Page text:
The "Red Siberian" tomatoes (from Botanical Interests) and "Early Jalapeno" (by Burpee) are also coming up...unusual since tomatoes and peppers are usually the last sprouts to appear. Perhaps it's because of the varieties I've chosen.

Some Red Siberian tomato sprouts.

I had to cover them last week for a blizzard/snow/freeze (I brought some inside, too) and they all pulled through just fine!

Slowly, slowly, slowly, improvements are happening...





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2 comments:

Quietman said...

I put in 21' tall beds because I have English mastiffs and they will just walk right through something only 6-8 inches tall.

Might I make a suggestion on filling these beds? I combined the hugelkutur and back to eden approach in my beds.

What I borrowed from hugelkultur- The idea is to fill the bottom 6+ inches of the bed with logs, branches and twigs. I pack a bunch of "green stuff" in between. Things like cut grass, leaves and even manure. Only put in enough to keep your actual soil depth at 9-12 inches. The logs and branches will act as "water reservoirs" when wet. They will also slowly break down over time. The green stuff is to prevent nitrogen leeching the first year.

One advantage is you don't have to add as much dirt initially. However, as they slowly break down, the soil level will drop, so you need to add soil each year. Which, if you add compost each year is a benefit. You can find free logs on Craigslist every week. I stayed away from pine because it's so soft and breaks down rapidly.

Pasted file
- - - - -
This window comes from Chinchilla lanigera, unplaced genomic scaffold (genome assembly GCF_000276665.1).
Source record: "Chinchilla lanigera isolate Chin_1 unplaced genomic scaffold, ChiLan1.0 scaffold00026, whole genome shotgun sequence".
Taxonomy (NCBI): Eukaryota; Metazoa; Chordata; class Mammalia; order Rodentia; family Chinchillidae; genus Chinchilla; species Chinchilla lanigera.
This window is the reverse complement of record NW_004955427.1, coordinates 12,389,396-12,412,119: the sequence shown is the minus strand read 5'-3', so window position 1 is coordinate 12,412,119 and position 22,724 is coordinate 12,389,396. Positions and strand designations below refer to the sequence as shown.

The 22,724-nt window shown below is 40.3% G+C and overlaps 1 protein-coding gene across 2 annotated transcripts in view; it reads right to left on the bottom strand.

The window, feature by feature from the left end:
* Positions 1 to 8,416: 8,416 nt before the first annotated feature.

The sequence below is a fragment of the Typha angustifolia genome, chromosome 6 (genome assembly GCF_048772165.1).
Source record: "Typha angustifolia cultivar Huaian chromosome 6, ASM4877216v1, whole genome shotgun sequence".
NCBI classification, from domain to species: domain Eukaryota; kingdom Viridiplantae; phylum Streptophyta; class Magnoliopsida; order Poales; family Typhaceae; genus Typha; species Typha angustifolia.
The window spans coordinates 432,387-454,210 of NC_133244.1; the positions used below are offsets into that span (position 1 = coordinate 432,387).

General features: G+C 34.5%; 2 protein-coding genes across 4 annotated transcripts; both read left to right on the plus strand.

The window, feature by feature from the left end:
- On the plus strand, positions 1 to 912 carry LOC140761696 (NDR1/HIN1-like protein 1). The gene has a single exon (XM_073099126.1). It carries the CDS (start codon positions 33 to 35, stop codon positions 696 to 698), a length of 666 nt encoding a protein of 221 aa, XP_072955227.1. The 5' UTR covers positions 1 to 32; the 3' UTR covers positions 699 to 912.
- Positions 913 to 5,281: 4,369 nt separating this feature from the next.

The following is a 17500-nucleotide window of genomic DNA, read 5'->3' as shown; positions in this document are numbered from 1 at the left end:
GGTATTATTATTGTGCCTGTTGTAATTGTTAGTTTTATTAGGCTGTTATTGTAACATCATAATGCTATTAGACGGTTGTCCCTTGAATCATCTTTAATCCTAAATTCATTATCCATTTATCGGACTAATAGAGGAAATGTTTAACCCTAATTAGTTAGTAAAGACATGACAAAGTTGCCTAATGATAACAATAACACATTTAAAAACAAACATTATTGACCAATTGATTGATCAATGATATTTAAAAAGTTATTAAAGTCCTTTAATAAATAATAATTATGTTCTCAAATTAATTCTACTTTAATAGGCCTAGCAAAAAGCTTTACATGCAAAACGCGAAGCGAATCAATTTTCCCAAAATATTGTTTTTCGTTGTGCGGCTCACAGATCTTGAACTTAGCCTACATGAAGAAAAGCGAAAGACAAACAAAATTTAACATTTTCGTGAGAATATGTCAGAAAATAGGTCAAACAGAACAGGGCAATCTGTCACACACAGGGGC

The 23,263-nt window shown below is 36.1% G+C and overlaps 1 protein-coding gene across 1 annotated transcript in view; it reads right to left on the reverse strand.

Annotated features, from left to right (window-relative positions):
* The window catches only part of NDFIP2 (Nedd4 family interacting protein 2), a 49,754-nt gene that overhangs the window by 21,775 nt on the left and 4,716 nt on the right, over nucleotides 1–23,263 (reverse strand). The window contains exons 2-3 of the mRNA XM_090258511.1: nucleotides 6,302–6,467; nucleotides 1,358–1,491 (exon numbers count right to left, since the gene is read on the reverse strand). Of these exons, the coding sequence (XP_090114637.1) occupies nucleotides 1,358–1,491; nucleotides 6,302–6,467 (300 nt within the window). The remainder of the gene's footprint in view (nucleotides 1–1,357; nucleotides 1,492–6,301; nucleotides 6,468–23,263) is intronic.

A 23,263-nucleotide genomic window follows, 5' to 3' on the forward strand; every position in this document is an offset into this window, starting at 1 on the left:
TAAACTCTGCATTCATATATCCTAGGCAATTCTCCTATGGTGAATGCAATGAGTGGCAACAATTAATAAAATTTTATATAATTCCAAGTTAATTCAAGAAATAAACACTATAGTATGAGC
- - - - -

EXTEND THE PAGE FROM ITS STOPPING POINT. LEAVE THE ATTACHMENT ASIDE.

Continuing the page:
For the Back to Eden approach I just got wood chips from the free mulch pile here in Castle Rock. I typically run about 3" deep instead of the recommended 4+ inches. But that's personal preference.

With this combination I've only had to water once every 4-7 days in the middle of July and August (drip system). Other months, it can be 5-10 days. I'd have less watering if I added more wood chips.

And BTW, I do use the intensive / square foot gardening planting specs to get more food per sq foot.

You will need to add some fertilizer the first 2 years, but after that, you shouldn't need to fertilize. Even though my beds are on hard packed clay, when you turn the bed soil, the earthworms still found their way in and the beds are full of them. I never added worms from an external source.

The only real issue I've had is the plants are growing so large, the square foot spacing on peppers, tomatoes, and bush squash is too small for the size the plants get. I've had pepper plants get 4' tall with so many peppers they start to break the branches if they aren't supported in a cage.

I had tomato plants that grew well out of the top of their heavy duty tomato cages and actually pulled the cages out of the ground.

Best of luck with the community garden.

Trish said...

I would like to try to hugelkultur method. I just can't seem to find enough wood around here. But I will be trying the Back to Eden method. We're rebuilding the two beds about 16" high so still plenty of space for wood. And since they will be mainly used for herbs, they shouldn't need space for very deep roots.

Thank you so much for your input! I haven't been able to garden on a larger scale like this and every summer it seems to be a battle against drought, intense heat and hail so every bit of information you can offer from your experience out a great deal.